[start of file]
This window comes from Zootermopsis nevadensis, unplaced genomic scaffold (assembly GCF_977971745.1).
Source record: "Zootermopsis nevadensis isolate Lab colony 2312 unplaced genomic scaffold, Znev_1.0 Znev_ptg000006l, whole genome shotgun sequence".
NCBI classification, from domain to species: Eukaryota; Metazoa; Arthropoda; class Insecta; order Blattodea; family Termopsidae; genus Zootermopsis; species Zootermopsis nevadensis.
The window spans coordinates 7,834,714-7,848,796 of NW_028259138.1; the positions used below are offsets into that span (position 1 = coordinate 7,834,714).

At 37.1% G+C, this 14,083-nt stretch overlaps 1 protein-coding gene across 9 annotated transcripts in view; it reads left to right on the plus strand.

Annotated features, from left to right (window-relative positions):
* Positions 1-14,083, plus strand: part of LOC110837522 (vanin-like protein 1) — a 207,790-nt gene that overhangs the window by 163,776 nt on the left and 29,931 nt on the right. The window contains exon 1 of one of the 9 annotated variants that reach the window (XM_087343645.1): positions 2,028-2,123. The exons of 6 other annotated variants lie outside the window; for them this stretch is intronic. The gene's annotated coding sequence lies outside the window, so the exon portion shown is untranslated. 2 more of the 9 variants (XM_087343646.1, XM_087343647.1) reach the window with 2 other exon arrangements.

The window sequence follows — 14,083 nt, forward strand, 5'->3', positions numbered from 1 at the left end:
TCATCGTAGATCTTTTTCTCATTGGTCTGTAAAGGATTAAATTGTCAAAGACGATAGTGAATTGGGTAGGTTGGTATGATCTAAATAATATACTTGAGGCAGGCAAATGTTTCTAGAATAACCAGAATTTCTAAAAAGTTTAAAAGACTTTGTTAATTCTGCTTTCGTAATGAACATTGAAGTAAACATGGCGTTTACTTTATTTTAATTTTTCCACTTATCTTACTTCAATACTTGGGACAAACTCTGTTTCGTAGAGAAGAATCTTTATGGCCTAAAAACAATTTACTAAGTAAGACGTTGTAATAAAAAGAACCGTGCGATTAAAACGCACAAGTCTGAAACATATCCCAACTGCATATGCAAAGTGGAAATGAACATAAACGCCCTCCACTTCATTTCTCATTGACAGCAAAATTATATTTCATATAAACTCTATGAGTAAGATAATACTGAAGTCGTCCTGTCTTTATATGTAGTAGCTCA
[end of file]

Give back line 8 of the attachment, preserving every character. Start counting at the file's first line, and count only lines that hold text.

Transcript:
The window sequence follows — 14,083 nt, forward strand, 5'->3', positions numbered from 1 at the left end: